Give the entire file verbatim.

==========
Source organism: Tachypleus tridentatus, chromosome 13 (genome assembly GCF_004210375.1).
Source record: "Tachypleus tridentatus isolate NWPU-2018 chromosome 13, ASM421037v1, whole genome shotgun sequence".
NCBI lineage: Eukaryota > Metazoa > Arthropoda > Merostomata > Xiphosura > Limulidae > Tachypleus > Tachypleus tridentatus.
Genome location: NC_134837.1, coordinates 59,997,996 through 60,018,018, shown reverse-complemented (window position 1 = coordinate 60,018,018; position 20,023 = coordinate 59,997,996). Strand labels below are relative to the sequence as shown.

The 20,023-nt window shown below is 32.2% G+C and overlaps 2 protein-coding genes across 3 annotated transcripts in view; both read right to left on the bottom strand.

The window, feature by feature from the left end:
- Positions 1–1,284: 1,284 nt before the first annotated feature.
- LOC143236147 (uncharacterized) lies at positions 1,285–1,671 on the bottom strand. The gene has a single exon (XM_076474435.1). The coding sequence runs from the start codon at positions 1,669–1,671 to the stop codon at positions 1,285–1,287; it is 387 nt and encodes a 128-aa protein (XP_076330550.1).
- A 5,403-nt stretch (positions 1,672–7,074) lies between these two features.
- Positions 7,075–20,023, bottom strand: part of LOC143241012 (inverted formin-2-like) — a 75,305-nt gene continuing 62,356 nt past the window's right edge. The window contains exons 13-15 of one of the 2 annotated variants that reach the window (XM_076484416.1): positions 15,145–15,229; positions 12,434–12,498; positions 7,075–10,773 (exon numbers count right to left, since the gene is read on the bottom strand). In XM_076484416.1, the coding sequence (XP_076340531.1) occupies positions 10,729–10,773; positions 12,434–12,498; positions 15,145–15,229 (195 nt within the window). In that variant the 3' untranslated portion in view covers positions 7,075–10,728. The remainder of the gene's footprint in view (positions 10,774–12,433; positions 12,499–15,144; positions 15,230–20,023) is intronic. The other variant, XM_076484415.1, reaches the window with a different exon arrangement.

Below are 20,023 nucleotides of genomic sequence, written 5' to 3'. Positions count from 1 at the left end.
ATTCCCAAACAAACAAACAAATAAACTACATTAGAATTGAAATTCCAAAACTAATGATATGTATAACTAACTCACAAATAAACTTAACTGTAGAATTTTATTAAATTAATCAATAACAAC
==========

Source organism: Tachypleus tridentatus, chromosome 13 (genome assembly GCF_004210375.1).
Source record: "Tachypleus tridentatus isolate NWPU-2018 chromosome 13, ASM421037v1, whole genome shotgun sequence".
NCBI lineage: Eukaryota > Metazoa > Arthropoda > Merostomata > Xiphosura > Limulidae > Tachypleus > Tachypleus tridentatus.
Genome location: NC_134837.1, coordinates 59,997,996 through 60,018,018, shown reverse-complemented (window position 1 = coordinate 60,018,018; position 20,023 = coordinate 59,997,996). Strand labels below are relative to the sequence as shown.

The 20,023-nt window shown below is 32.2% G+C and overlaps 2 protein-coding genes across 3 annotated transcripts in view; both read right to left on the bottom strand.

The window, feature by feature from the left end:
- Positions 1–1,284: 1,284 nt before the first annotated feature.
- LOC143236147 (uncharacterized) lies at positions 1,285–1,671 on the bottom strand. The gene has a single exon (XM_076474435.1). The coding sequence runs from the start codon at positions 1,669–1,671 to the stop codon at positions 1,285–1,287; it is 387 nt and encodes a 128-aa protein (XP_076330550.1).
- A 5,403-nt stretch (positions 1,672–7,074) lies between these two features.
- Positions 7,075–20,023, bottom strand: part of LOC143241012 (inverted formin-2-like) — a 75,305-nt gene continuing 62,356 nt past the window's right edge. The window contains exons 13-15 of one of the 2 annotated variants that reach the window (XM_076484416.1): positions 15,145–15,229; positions 12,434–12,498; positions 7,075–10,773 (exon numbers count right to left, since the gene is read on the bottom strand). In XM_076484416.1, the coding sequence (XP_076340531.1) occupies positions 10,729–10,773; positions 12,434–12,498; positions 15,145–15,229 (195 nt within the window). In that variant the 3' untranslated portion in view covers positions 7,075–10,728. The remainder of the gene's footprint in view (positions 10,774–12,433; positions 12,499–15,144; positions 15,230–20,023) is intronic. The other variant, XM_076484415.1, reaches the window with a different exon arrangement.

Below are 20,023 nucleotides of genomic sequence, written 5' to 3'. Positions count from 1 at the left end.
ATTCCCAAACAAACAAACAAATAAACTACATTAGAATTGAAATTCCAAAACTAATGATATGTATAACTAACTCACAAATAAACTTAACTGTAGAATTTTATTAAATTAATCAATAACAAC